Richard Horwood was a cartographer and surveyor active in the 1790s whose biggest undertaking was his Plan of the Cities of London and Westminster. The map was published as 32 separate sheets between 1792 and 1799, and is remarkable for its sheer scale and size. At 26 inches to the mile it was, at the time, the largest map ever produced of the capital, and was arguably the most detailed. Horwood originally intended to publish the entire map within two years, but owing to the intricacy of the survey its production took nearly ten. Horwood was forced to accept a loan from the Phoenix Fire Insurance Office in order to complete the project, in return for a dedication and acknowledgement of their sponsorship.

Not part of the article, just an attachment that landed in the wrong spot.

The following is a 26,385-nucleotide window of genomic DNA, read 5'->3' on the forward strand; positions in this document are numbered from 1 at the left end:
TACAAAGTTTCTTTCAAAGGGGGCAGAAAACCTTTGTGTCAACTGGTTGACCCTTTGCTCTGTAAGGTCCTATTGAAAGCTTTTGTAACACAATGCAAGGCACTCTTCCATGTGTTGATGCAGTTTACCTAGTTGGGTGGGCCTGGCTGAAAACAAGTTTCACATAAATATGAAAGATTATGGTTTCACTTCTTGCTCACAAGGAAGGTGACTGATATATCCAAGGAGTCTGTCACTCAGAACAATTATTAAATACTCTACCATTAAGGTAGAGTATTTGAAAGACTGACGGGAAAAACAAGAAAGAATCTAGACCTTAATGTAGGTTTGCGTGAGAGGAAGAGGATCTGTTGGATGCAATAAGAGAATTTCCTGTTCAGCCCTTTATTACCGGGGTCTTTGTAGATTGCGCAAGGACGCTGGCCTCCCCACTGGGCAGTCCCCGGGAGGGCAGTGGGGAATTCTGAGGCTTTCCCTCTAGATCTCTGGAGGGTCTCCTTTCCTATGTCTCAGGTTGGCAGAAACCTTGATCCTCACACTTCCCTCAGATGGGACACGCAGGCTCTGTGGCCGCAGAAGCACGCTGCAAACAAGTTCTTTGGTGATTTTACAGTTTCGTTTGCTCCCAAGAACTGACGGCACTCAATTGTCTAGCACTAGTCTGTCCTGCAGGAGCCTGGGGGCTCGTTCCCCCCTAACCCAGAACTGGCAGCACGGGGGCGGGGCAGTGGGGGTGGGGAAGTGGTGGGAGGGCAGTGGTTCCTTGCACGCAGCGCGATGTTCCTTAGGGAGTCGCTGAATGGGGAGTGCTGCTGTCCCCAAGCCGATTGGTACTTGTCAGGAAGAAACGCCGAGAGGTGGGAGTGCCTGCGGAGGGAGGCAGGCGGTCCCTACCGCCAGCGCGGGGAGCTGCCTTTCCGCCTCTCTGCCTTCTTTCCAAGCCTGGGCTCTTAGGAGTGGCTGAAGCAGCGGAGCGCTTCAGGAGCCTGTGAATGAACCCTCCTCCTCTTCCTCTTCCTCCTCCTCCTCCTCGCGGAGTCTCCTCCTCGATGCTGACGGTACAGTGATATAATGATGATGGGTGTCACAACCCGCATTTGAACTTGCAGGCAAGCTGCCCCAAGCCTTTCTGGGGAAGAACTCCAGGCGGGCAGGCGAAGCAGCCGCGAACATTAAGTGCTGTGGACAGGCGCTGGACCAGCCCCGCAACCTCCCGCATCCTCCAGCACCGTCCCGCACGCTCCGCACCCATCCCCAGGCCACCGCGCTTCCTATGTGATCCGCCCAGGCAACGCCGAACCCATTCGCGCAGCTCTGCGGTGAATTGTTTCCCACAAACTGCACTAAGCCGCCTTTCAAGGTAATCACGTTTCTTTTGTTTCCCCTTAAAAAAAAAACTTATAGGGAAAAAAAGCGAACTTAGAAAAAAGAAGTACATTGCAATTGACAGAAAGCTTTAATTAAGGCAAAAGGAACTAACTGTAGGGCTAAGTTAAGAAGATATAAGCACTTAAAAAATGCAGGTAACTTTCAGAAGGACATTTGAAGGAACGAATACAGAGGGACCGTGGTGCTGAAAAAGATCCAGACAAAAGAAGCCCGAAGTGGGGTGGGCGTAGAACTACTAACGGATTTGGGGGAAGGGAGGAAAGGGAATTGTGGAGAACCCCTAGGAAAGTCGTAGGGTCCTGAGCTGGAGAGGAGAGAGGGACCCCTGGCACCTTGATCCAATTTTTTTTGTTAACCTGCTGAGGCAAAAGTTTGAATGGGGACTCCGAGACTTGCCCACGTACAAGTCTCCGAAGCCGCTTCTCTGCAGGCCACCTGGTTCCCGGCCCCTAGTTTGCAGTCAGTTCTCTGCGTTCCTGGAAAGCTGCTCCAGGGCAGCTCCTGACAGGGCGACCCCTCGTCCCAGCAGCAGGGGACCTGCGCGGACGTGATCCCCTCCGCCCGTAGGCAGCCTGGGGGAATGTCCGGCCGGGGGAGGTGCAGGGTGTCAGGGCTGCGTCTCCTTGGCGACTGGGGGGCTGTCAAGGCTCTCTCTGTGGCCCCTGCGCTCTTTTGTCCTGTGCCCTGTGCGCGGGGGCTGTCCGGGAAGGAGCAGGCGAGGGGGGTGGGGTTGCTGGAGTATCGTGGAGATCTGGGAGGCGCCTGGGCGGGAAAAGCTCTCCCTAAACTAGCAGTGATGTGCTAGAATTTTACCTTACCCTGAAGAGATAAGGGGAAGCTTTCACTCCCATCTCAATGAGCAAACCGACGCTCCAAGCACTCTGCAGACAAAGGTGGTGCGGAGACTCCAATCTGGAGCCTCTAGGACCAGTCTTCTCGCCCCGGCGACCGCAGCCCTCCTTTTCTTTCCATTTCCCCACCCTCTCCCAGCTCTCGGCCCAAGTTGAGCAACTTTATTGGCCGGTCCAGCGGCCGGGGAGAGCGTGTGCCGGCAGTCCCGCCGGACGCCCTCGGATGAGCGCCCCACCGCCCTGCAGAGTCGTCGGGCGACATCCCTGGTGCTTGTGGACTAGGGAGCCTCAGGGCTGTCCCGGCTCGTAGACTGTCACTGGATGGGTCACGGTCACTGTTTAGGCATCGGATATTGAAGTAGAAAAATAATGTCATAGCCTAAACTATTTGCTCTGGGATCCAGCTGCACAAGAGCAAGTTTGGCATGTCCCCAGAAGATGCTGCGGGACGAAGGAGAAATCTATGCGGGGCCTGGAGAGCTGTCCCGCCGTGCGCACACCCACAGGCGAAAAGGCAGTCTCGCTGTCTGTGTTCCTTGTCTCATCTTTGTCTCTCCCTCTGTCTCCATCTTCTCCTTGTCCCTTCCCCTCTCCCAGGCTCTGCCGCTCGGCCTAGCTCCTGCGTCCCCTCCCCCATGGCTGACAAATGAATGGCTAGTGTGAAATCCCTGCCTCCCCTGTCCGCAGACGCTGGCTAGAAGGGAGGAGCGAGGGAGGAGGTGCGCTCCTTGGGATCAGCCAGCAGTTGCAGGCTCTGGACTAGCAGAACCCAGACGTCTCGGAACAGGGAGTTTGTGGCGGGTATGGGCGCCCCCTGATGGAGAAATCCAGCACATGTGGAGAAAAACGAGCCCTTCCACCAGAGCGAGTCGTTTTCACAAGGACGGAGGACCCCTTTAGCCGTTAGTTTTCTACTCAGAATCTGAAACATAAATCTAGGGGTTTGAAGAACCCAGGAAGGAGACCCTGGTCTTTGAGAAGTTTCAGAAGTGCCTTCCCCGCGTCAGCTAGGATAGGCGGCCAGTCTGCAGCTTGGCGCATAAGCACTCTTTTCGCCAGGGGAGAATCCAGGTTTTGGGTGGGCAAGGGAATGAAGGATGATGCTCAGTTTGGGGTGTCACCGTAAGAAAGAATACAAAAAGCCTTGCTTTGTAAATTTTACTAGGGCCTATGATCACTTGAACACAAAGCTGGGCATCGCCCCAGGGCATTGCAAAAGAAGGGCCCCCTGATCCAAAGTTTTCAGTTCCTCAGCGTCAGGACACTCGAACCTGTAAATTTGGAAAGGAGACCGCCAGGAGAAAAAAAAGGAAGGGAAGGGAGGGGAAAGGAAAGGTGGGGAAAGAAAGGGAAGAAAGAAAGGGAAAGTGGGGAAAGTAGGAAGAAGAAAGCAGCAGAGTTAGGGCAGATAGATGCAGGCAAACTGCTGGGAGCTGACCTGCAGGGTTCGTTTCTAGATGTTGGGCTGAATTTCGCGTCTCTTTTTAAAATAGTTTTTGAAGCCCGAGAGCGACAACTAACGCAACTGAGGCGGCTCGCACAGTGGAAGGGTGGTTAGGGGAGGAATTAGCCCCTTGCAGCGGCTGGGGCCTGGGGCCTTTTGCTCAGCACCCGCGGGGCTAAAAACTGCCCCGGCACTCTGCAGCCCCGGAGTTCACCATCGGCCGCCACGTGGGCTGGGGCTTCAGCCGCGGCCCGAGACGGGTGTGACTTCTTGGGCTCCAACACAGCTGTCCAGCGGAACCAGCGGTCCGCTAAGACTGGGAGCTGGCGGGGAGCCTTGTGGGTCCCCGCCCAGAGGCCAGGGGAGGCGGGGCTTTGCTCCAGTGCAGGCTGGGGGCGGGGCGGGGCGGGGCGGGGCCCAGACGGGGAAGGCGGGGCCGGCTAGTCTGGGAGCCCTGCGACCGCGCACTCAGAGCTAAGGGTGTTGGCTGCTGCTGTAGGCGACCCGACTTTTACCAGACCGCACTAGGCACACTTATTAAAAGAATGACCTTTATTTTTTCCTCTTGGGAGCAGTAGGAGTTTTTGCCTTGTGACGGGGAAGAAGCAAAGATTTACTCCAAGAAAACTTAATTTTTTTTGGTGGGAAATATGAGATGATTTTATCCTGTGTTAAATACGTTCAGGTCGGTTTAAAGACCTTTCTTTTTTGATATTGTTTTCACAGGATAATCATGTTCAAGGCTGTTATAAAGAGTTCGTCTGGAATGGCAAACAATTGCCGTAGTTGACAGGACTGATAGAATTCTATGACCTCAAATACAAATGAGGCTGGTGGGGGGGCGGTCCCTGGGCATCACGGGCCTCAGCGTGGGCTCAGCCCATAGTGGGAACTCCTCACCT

The section shown here details parts of Southwark around St George’s Circus and The Obelisk, an area of London which by the 1790s remained largely rural in character. Note the individual plots for each building, many of which are numbered, and the detail of the many intimate courts and alleyways.
- Article by:
- Mary L Shannon
- London, Poverty and the working classes
London Labour and the London Poor is a key work in the development of investigative journalism. Dr Mary L Shannon describes how Henry Mayhew conducted numerous interviews with street-sellers, sweepers and sewer-hunters, in order to share their stories with the reading public.